This study has some limitations. In the first place, the study was limited to a single T-cell-dependent immunization, to leverage the low frequency of prior exposure to rabies vaccination (neoantigen) in the target population. Further studies, beyond the scope of this report, should address multiple neo and pre-existing responses (e.g. to seasonal flu vaccine and cytomegalovirus), comparing the respective antibody titers to address time-dependent fluctuations.

Moreover, the number of individuals analyzed is limited. Although we consider this number sufficient for the exploratory nature of this study, we cannot exclude that small differences in antibody titers after primary or recall vaccination might be detected in larger studies.

Finally, our cohort started treatment with a CD4+ cell count of 250–350 cells/μl, and was, therefore, not very immune compromised at the outset. Further studies may benefit from a stratification of individuals with lower and higher CD4+ cell counts as reflective of more or less advanced disease.


Effectiveness of vaccination

As summarized in Table 1, prior to vaccination most participants had low to undetectable levels neutralizing antibody to rabies virus (mean log10 titers were -1.75 ± 0.6 for arm 1 and -1.87 ± 0.36 for arm 2); these values were not significantly different between arms.

After three vaccine inoculations, 21 of 25 participants in arm 1 and 21 of 23 participants in arm 2 achieved protective neutralizing antibody titers (≥0.5 IU/ml), as reflected by a mean log10 titer of 0.18 ± 0.57 for arm 1 and 0.09 ± 0.36 for arm 2.

As described in our prior report of the study endpoints [20], CD4+ cell counts, which were similar at baseline and at the time of vaccination, were significantly lower in arm 2 than arm 1 during or immediately after an ART interruption (study week 32 and 76, P = 0.0202 and 0.0003 respectively, Table 1), but were not significantly different at other time points (e.g. study weeks 48, 64 and study end).

We assessed the effect of baseline CD4+ cell count, baseline viral load and vaccination time CD4+ cell count on log10 neutralizing antibody titer using a linear model; none of these variables had a significant effect.

Effect of antiretroviral therapy interruptions on antibody titers

To assess the effect of cyclic treatment interruptions on the retention of neutralizing antibody titers to rabies virus, we assessed the overall percentage of observations with protective titer over the observation time until the vaccine boost (study weeks 32, 48, 64/68 and 80/76). As illustrated in Fig. 2a, the overall proportion of participants with protective titers was greater in control individuals than in patients with intermittent ART (arm 1, mean 0.47% ± 0.36; arm 2, mean 0.22% ± 0.35, P = 0.0177).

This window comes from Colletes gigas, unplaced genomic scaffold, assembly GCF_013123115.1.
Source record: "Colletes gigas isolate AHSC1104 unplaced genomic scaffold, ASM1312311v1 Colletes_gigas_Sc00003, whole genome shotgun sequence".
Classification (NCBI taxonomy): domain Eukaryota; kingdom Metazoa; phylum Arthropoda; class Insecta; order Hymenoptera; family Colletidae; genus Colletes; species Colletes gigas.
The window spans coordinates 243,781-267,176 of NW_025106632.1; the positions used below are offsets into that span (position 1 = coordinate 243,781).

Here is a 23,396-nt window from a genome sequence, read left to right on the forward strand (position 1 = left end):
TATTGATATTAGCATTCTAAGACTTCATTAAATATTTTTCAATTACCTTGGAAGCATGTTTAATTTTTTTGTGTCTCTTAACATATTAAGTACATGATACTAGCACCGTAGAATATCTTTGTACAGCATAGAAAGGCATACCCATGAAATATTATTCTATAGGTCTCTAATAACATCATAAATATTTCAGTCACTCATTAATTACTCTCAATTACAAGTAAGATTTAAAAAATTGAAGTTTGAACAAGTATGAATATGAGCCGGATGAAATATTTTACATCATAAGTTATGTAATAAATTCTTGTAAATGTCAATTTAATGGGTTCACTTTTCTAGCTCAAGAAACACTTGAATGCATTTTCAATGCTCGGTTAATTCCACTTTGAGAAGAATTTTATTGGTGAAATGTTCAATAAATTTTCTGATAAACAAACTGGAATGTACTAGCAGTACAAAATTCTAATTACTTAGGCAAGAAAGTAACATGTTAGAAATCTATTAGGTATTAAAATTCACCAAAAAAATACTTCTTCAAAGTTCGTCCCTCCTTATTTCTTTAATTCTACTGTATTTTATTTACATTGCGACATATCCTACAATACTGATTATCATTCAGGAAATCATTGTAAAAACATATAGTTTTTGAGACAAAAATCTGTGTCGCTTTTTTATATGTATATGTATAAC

As antibody titers naturally decrease over time, we assessed whether the proportion of individuals with protective titers were different between arms at different postvaccination times. As summarized in Table 1, the proportion of individuals with protective titer was lower in the intermittent ART group, and this difference reached statistical significance at study week 80, when 74% of individuals in arm 1 had protective titers, as compared to 24% in arm 2 (Fisher exact test P = 0.0022).

Accordingly, a direct assessment of the antibody titers indicated that these were significantly higher control individuals at multiple postvaccination time points (mean log10 titer at week 48: arm 1 -0.58 IU/ml ± 0.70, arm 2 -1.13 ± 0.88, P = 0.0236. Weeks 64/68: arm 1, -0.74 ± 0.76, arm 2, -1.21 ± 0.83, P = 0.0459. Weeks 80/76, arm 1 -0.25 ± 0.66, arm 2 -1.2 ± 0.92, P = 0.0004), further supporting a loss of antibody titer over time.

Finally, we assessed the proportion of participants in each arm who, once they lost protective antibody titer, failed to recover it until booster immunization using a log-rank test. As illustrated in Fig. 2b, patients on intermittent ART (arm 2) lost protective titers at a significantly higher rate than control individuals (P = 0.0029), further confirming that individuals undergoing cyclical ART interruptions lose antibody titers to a neoantigen at a faster rate than individuals who maintain suppressive ART over time.

We also assessed the effect of baseline CD4+ cell count, baseline viral load and vaccination time CD4+ cell count on the time to failure using a linear model; none of these variables had a significant effect, suggesting that baseline conditions do not affect the loss of antibody titer during interruption.

Recall response

We sought to determine whether cyclical ART interruptions had lasting effects on antibody recall responses. To this purpose, qualifying participants (ART resumed, viral load <400) were inoculated with one dose of rabies vaccine at study end. Samples for this assessment were available for 20 participants in arm 1 and 22 in arm 2; individuals missing this time point had similar baseline titers as those assessed.

As indicated in Table 1, after receiving the boost, similar proportions of study participants in both study arms (arm 1: 25/25 participants; arm 2: 19/20 participants, P = 0.4444, Fig. 2b, right box) achieved protective neutralizing antibody titer, indicating that the ability to mount a recall response to the antigen was not lost in individuals undergoing cyclical ART interruptions.